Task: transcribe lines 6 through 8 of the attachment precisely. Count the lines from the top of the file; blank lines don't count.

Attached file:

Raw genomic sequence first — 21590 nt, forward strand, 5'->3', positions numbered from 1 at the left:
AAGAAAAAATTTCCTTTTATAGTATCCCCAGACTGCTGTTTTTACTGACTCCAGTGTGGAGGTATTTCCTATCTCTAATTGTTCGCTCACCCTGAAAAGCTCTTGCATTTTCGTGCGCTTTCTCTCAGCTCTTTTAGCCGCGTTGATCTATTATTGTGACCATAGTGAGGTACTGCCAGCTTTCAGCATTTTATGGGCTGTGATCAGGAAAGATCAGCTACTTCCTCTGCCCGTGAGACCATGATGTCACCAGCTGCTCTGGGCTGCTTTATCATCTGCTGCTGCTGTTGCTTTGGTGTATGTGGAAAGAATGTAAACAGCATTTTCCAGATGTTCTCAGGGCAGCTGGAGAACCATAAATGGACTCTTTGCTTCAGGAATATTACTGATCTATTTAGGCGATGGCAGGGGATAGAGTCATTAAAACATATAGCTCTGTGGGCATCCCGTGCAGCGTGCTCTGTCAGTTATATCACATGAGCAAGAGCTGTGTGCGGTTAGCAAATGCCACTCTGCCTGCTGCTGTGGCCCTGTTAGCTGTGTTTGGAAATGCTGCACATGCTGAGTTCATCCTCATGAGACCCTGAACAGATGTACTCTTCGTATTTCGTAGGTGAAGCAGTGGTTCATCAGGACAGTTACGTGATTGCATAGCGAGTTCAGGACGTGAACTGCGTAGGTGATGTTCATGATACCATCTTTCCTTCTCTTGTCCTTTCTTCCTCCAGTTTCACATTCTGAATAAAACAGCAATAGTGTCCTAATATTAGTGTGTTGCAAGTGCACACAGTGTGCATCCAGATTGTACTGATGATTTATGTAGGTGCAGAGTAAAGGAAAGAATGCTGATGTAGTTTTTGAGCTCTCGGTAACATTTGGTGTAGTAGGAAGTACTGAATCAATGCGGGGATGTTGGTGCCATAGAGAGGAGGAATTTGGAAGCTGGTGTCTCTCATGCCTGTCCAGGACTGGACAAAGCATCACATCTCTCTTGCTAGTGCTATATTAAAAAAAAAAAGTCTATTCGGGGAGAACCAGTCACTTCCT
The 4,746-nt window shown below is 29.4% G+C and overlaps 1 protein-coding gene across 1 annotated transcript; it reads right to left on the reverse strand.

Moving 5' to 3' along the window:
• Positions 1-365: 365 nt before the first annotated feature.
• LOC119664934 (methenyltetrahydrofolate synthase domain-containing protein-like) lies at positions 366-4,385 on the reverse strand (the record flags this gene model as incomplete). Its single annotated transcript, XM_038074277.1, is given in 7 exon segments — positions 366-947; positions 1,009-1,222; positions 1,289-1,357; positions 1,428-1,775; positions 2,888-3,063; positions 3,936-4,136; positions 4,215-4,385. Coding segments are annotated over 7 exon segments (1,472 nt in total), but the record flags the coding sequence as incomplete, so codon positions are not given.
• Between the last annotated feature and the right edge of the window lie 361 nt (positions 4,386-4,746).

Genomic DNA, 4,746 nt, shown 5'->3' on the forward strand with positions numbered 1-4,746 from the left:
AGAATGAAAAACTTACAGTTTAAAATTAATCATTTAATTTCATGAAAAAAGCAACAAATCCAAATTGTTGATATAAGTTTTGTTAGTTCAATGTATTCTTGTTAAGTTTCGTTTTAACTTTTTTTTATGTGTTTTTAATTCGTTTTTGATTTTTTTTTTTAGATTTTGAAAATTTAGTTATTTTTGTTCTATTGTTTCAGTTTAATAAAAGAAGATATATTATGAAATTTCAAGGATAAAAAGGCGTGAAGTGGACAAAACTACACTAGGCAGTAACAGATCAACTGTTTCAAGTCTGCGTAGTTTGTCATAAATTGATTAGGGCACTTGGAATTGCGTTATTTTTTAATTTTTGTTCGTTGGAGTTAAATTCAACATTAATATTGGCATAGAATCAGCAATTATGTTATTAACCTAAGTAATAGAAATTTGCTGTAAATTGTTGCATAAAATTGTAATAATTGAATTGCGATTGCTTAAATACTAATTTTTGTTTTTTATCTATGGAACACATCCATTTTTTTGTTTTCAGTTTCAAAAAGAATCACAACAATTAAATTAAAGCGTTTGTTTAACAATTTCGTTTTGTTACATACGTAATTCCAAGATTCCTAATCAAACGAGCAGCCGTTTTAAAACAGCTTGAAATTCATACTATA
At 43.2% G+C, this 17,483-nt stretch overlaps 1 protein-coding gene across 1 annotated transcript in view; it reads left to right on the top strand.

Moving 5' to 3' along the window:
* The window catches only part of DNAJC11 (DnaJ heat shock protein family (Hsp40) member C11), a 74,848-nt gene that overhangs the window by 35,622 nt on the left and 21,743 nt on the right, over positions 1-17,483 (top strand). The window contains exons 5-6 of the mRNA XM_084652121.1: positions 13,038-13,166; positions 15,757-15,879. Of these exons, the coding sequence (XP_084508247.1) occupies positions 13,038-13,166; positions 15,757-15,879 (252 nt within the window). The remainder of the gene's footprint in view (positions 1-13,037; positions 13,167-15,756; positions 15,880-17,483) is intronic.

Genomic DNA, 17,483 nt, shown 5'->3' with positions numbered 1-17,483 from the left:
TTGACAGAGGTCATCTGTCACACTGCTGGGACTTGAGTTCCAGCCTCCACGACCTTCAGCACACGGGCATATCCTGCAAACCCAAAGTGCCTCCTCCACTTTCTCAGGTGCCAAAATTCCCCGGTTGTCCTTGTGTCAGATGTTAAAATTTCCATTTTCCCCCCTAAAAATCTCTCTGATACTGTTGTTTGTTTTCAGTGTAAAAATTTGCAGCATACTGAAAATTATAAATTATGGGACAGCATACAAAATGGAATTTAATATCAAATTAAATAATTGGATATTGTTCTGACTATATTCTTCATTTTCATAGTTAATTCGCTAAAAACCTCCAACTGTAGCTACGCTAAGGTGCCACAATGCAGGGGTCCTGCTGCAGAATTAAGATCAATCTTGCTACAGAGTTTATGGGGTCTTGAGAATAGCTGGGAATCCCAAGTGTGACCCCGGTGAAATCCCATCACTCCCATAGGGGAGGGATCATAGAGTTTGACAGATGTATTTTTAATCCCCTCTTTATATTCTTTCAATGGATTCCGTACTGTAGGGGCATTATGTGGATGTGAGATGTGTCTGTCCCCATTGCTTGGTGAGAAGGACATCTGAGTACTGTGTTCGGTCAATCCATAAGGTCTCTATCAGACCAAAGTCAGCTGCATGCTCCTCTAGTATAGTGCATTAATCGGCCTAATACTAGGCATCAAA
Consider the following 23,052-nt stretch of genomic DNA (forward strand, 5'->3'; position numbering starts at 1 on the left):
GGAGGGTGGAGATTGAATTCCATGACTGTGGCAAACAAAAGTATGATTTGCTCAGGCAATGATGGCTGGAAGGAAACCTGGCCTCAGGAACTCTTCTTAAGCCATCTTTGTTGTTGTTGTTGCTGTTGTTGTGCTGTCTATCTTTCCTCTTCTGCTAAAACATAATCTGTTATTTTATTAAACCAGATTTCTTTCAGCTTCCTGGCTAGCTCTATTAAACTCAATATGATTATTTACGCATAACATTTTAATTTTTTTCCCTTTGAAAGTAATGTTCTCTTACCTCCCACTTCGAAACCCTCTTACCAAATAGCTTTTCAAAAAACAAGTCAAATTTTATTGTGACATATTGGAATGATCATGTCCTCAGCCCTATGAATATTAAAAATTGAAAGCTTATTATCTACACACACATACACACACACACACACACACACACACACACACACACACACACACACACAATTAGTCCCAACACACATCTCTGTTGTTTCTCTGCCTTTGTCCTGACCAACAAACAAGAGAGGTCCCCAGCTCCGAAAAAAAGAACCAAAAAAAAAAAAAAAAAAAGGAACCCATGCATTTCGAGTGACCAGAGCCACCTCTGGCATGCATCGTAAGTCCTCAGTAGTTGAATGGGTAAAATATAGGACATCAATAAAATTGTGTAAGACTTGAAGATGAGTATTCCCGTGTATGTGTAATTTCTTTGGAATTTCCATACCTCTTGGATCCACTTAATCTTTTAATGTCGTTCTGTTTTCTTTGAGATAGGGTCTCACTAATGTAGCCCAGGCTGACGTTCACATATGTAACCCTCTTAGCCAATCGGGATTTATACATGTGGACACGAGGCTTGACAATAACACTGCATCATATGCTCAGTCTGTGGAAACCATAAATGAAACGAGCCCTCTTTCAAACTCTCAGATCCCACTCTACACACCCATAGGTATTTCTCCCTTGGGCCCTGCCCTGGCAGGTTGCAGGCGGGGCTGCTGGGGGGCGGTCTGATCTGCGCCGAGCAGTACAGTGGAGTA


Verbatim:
• LOC119664934 (methenyltetrahydrofolate synthase domain-containing protein-like) lies at positions 366-4,385 on the reverse strand (the record flags this gene model as incomplete). Its single annotated transcript, XM_038074277.1, is given in 7 exon segments — positions 366-947; positions 1,009-1,222; positions 1,289-1,357; positions 1,428-1,775; positions 2,888-3,063; positions 3,936-4,136; positions 4,215-4,385. Coding segments are annotated over 7 exon segments (1,472 nt in total), but the record flags the coding sequence as incomplete, so codon positions are not given.
• Between the last annotated feature and the right edge of the window lie 361 nt (positions 4,386-4,746).

Genomic DNA, 4,746 nt, shown 5'->3' on the forward strand with positions numbered 1-4,746 from the left: